Prisoner’s Bowl

Concentration Camp Prisoner’s Bowl
Nazi-occupied Europe
Metal coated with enamel*

On permanent loan from the Friedman family – Edward, Judith, Benjamin, and Jacob

*Please note this material is correct, rather than that noted on the physical label

“This [bowl] was your lifeline … Without that, you died: you couldn’t eat, it was never replaced; it was for coffee, soup, sometimes for your bodily functions…mine had a hole and it hung from a string. I slept with it…” 

-Jack Sittsamer, survivor of six concentration camps. 

Conditions varied from camp to camp. Generally, Jewish prisoners suffered forced labor, starvation rations, and horrific daily lineups. Prisoners would sleep on three-tiered bunks on straw mattresses, with multiple prisoners per bunk. Facilities were usually well above intended capacity, and conditions were unsanitary. The daily routine generally consisted of an early wakeup, a lineup to be counted (or “appel”), marching to labor, forced labor, marching back to camp for another lineup, then returning to barracks.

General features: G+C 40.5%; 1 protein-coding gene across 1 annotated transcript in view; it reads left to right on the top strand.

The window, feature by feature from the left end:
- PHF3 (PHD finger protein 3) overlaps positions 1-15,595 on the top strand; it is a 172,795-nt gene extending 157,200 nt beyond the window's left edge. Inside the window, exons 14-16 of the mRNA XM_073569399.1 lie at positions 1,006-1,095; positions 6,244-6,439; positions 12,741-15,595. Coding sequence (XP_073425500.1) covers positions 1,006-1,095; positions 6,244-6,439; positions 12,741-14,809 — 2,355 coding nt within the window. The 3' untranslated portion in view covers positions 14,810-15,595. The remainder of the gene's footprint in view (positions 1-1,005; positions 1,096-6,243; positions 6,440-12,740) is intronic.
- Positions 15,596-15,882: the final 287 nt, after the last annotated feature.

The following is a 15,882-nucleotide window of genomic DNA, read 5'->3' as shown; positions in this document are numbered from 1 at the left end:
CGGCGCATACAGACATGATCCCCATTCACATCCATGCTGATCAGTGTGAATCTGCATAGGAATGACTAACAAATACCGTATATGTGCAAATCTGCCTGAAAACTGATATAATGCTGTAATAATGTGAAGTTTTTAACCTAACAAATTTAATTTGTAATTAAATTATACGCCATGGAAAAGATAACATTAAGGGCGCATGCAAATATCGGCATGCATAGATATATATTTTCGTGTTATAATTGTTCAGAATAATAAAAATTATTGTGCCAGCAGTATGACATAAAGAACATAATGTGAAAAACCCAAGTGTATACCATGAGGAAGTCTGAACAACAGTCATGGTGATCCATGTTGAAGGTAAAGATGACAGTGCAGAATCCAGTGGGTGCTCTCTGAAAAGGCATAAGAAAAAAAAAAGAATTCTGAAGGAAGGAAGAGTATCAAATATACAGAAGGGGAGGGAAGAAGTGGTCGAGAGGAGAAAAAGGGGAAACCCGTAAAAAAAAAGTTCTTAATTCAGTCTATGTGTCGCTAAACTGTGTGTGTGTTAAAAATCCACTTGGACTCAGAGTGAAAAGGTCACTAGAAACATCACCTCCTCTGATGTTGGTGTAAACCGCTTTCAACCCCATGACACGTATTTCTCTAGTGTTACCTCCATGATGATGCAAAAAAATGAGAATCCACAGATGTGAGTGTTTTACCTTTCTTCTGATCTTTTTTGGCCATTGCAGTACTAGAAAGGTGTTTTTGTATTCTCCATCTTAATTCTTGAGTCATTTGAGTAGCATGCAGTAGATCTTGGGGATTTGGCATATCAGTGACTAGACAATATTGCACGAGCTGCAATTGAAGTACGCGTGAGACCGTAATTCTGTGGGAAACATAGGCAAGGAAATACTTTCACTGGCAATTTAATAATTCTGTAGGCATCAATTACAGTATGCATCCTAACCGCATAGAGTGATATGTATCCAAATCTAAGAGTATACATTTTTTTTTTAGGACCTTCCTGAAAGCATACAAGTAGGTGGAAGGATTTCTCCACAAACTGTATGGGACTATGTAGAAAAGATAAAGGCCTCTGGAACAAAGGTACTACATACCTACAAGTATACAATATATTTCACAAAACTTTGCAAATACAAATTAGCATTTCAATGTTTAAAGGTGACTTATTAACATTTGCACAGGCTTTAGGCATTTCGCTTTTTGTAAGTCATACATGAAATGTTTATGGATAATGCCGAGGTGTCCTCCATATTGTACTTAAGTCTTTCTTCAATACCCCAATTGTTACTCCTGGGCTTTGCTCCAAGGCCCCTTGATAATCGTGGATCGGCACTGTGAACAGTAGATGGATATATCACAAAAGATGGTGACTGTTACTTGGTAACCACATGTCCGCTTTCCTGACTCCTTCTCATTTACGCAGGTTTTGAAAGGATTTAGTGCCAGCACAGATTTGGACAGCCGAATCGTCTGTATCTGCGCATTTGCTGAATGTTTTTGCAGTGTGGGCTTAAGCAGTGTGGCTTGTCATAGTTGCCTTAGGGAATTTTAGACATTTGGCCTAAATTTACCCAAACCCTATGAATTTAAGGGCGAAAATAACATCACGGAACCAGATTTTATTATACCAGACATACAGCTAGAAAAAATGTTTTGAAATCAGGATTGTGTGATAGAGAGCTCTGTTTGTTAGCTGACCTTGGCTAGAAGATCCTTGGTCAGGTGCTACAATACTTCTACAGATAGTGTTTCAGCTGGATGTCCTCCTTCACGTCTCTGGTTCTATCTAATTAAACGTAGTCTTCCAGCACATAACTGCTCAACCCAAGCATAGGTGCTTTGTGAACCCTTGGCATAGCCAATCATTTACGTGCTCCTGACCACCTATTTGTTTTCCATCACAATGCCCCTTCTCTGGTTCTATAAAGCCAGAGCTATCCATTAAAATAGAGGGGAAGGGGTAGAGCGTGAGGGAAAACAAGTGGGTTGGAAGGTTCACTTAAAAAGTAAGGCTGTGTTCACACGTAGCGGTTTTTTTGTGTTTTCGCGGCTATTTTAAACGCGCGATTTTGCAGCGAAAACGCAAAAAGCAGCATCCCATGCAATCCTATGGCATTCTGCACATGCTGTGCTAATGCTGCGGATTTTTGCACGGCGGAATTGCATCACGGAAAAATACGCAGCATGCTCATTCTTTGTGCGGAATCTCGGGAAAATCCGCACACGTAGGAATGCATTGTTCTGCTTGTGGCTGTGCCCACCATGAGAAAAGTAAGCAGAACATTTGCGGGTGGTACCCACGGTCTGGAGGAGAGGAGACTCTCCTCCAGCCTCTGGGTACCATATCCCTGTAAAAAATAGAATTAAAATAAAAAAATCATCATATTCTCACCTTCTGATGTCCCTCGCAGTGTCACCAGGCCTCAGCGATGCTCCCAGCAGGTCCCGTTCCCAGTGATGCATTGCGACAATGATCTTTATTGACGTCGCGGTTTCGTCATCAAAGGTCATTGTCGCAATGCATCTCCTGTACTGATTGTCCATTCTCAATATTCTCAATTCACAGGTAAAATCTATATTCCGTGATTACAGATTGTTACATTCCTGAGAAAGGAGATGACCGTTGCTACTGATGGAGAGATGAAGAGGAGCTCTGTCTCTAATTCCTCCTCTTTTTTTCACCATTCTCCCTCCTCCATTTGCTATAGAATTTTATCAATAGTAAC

The days were long and exhausting, and the calories were not sufficient. The daily ration consisted of a bowl of a bitter coffee-like beverage for breakfast; a dish of thin soup made from rotten vegetables or meat at midday; and a crust of bread and a little portion of margarine before going to bed. The last in the distribution line often did not receive food at all. The SS would sometimes randomly punish the inmates by depriving them of their ration. Death from starvation was common.

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